Section 3585(a) provides that a federal sentence commences "on the date the defendant is received in custody awaiting transportation to, or arrives voluntarily to commence service of sentence at, the official detention facility at which the sentence is to be served." 18 U.S.C. § 3585(a). A federal sentence does not begin to run when a defendant is taken into federal custody from state custody pursuant to a writ of habeas corpus ad prosequendum. Ruggiano v. Reish, 307 F.3d 121, 126 (3d Cir. 2002); Chambers, 920 F. Supp. at 622. This is because the state remains the primary custodian in those circumstances.*fn4 Further, a concurrent sentence commences on the date of its imposition, not on the date of commencement of the prior sentence or some earlier date. See Shelvy v. Whitfield, 718 F.2d 441, 444 (D.C. Cir. 1983).

A determination of whether credit is warranted for time spent in custody prior to the commencement of a federal sentence is governed by 18 U.S.C. § 3585(b). This section provides the following:

A defendant shall be given credit toward the service of a term of imprisonment for any time he has spent in official detention prior to the date the sentence commences - -

(1) as a result of the offense for which the sentence was imposed; or

(2) as a result of any other charge for which the defendant was arrested after the commission of the offense for which the sentence was imposed; that has not been credited against another sentence.

Id. Thus, under § 3585(b), prior custody credit cannot be granted if the prisoner has received credit toward another sentence. See also Chambers, 920 F. Supp. at 622. "Congress made clear that a defendant could not receive a double credit for his detention time." Wilson, 503 U.S. at 337.

While § 3585(b) governs calculation of a sentence by the BOP, 18 U.S.C. § 3584 authorizes the federal sentencing court to impose a sentence that runs concurrent to a state sentence. This section provides, in part,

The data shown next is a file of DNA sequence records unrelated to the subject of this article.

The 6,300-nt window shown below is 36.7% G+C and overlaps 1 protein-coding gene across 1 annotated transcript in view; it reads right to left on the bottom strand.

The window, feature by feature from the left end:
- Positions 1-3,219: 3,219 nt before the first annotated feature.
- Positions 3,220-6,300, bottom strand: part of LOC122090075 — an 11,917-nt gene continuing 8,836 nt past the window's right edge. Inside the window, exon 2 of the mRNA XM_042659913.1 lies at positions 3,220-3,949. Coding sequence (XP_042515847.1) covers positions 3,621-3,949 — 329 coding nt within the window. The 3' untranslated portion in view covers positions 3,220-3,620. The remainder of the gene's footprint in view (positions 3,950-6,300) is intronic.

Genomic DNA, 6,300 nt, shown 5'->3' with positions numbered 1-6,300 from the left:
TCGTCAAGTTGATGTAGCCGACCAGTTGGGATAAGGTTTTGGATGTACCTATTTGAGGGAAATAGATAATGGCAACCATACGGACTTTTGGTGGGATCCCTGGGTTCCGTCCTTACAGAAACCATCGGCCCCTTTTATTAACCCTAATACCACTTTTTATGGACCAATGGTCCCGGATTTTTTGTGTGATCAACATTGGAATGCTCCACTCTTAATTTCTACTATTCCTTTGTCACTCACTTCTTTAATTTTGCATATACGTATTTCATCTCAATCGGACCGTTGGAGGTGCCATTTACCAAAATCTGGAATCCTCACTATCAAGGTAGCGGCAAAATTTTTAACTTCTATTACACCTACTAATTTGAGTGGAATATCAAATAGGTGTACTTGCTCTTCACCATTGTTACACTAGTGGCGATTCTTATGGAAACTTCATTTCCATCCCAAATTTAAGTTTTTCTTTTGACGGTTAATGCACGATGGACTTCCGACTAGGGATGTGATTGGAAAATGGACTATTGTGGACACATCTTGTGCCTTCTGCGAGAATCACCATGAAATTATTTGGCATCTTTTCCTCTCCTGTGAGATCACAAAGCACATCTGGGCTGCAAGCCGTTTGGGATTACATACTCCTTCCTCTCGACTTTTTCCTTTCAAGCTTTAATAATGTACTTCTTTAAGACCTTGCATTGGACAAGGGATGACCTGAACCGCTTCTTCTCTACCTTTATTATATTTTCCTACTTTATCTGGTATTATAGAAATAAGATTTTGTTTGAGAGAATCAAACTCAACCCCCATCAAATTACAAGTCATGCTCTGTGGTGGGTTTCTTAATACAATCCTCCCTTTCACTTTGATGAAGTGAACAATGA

(a) Imposition of concurrent or consecutive terms.--If multiple terms of imprisonment are imposed on a defendant at the same time, or if a term of imprisonment is imposed on a defendant who is already subject to an undischarged term of imprisonment, the terms may run concurrently or consecutively, except that the terms may not run consecutively for an attempt and for another offense that was the sole objective of the attempt. Multiple terms of imprisonment imposed at the same time run concurrently unless the court orders or the statute mandates that the terms are to run consecutively. Multiple terms of imprisonment imposed at different times run consecutively unless the court orders that the terms are to run concurrently. § 3584(a); see also Ruggiano, 307 F.3d at 132 (sentencing court has authority under § 3584 and U.S.S.G. § 5G1.3(c) to order a federal sentence to be fully and retroactively concurrent to a state sentence the defendant was already serving).

In the instant case, Bush's federal sentence commenced on January 19, 2000, the date he was paroled on his state sentence. (Doc. 11-2 at 74.) The federal sentencing court did not indicate in the judgment and commitment order of January 21, 1997 that Bush's federal sentence would run concurrently with a state sentence to be imposed. As such, Bush's federal sentence was calculated by the BOP to run consecutively to his state sentence. (Id. at 11-12.) Moreover, Bush was not provided credit from July 20, 1995 (the date he was taken into custody by Pennsylvania authorities) through January 19, 2000 (the date he was paroled by Pennsylvania authorities) because at that time he was serving his state sentences, thereby already receiving credit for that time period from the State of Pennsylvania. Under 28 U.S.C. § 3585(b), applicable to Bush's federal sentence, Bush was not entitled to receive this credit toward his federal sentence because that time was already credited against his state sentence. Thus, the BOP did not err in its calculation of Bush's federal sentence.